The ransomware landscape is changing. Gone are the days of ad hoc ransomware attacks on seemingly random victims. Today, ransomware groups are more organized and more focused, and they’re conducting careful research on targets ahead of an attack. 

For security leaders, this means that the threat of ransomware might be greater for your company than just a few years ago — especially if you fall into one (or several) of the vulnerable categories that we’ve identified in our report, the State of Ransomware 2024: A Year of Surges and Shuffling.

Read on to learn more about the common geographic, industry, revenue, and other indicators we’ve identified as ransomware risk factors in our report.

Risk Factor 1: You’re Based in the United States

While ransomware attacks are a global phenomenon unconstrained by national borders, our analysis shows that ransomware groups have a clear preference for targeting companies in economically developed nations with prosperous economies. 

Of the nearly 5,000 ransomware attacks reported over 12 months, 47% of victimized companies were located in the United States. The United Kingdom, Canada, Germany, and Italy round out the top five most targeted countries and validate the idea that attackers are looking to maximize profits by targeting nations where the potential return for ransom demands is higher.

Risk Factor 2: Your Industry Has Dense Data and Tight Regulations

When we analyzed reported ransomware attacks by industry, we found two trends: First, ransomware groups primarily targeted industries that would experience significant operational disruption. For example, manufacturing saw 1,016 victims, while the professional, technical, and scientific services sector had 885 victims, and finance had 266 victims. In other words, ransomware groups seem to target knowledge-driven domains and those that are vital to national economies.  

We also noticed a worrying trend around the type of organization that groups target. For years, ransomware groups followed an unwritten code: Do not target organizations that offer critical human services. Unfortunately, this is no longer the case. Healthcare organizations saw a stark rise in attacks, racking up 303 reported attacks. While hospitals are frequently spotlighted as prime targets, doctor’s offices and small clinics also comprise a significant portion of the victims. These smaller practices, often lacking the robust cybersecurity defenses of larger hospitals, present a soft target for ransomware groups.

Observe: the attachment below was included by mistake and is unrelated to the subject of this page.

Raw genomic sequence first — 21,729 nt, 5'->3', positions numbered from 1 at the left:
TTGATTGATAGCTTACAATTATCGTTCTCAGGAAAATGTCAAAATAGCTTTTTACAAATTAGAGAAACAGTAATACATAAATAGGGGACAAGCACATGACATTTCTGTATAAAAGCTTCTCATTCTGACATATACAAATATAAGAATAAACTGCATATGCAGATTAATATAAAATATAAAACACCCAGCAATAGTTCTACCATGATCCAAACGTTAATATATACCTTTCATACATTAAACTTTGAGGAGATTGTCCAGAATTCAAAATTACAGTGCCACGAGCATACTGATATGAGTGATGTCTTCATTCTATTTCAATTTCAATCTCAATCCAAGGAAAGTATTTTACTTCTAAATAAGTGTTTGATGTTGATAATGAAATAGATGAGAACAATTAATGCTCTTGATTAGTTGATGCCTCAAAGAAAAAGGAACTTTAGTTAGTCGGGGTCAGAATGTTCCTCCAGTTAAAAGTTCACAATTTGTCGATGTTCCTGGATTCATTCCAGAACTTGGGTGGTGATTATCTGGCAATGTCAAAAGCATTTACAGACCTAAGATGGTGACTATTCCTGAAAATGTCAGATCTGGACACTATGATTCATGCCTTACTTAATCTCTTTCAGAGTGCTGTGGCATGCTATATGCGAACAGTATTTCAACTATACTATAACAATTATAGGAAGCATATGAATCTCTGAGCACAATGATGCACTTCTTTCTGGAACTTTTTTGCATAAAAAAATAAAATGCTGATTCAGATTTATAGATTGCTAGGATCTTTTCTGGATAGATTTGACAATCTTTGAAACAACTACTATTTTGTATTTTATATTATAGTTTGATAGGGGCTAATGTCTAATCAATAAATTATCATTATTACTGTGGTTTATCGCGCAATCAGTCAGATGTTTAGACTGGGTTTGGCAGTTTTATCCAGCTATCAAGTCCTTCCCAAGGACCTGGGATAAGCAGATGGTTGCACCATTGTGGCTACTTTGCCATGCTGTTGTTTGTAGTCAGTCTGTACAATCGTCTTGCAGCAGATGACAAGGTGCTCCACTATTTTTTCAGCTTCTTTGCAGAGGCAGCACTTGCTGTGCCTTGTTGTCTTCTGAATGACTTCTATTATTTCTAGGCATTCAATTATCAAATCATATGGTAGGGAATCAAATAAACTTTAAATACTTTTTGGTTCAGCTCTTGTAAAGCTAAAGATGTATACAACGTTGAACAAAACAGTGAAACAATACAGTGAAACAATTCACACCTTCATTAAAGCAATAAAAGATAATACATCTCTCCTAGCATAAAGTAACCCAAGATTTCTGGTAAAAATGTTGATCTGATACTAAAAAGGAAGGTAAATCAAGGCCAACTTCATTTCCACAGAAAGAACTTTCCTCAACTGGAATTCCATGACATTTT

Risk Factor 3: Your Revenue Is Appealing but Not Intimidating

With profits being the main motive for most ransomware attacks, you might think that ransomware groups would hone in on companies with the biggest bank accounts. However, our analysis shows that this assumption is incorrect. In fact, we found that a significant 31% of ransomware victims were organizations with less than $20 million in annual revenue, while companies exceeding $1 billion in annual revenue only accounted for 8.5% of victims. 

Why? For ransomware groups, it’s a balancing act. This indicates a tactical preference within the ransomware community to target more modestly sized companies with enough liquidity to meet ransom demands but that aren’t prominent enough to consistently trigger aggressive law enforcement pursuits. Plus, these small to midsize businesses often live within the supply chain of larger enterprises, meaning that the threat of supply chain disruption is often enough to help ensure ransom payments. 

Risk Factor 4: You Have Vulnerabilities, Leaked Credentials, Open Access Points, or Other Specific Indicators

Factors such as geographical location, industry, and financial standing offer broad strokes for where ransomware groups are likely to strike. However, our research shows there are also more discrete indicators that elevate your risk of becoming a ransomware target. These include the following:

  • Exploitable Vulnerabilities: Almost half of the victims had a critical vulnerability that was discoverable using OSINT techniques. 
  • Leaked Credentials: More than 3,050 victims had at least one credential leaked in the 90 days prior to the attack. We also observed critical information exposed in Stealer Logs for 907 victims. 
  • Misconfiguration on MX Servers: More than 75% of the victims had a misconfiguration, such as missing SPF or DMARC records, before the ransomware attack was executed.
  • Open Access Points: RDP/SMB ports were left unprotected in 2,299 cases. The data showcases the prevalence of each indicator among past victims.

Discover Your Ransomware Risk with Black Kite’s Ransomware Susceptibility Index® (RSI™)

Ransomware organizations might be getting smarter, but so are security teams and tools. To stay one step ahead, consider your ransomware risk factors when developing your cybersecurity strategy. 

You can also use Black Kite’s Ransomware Susceptibility Index® (RSI™) to discover the likelihood that your organization will experience a ransomware attack. RSI combines OSINT data with machine learning to give you a better understanding of which of your vendors are most prone to ransomware, help you develop an effective course of action for remediation, and proactively avoid attacks. 

Learn more about our RSI tool or get your free RSI rating today.

Get prepared and stay ahead of ransomware criminals. Check out the State of Ransomware Report 2024: A Year of Surges and Shuffling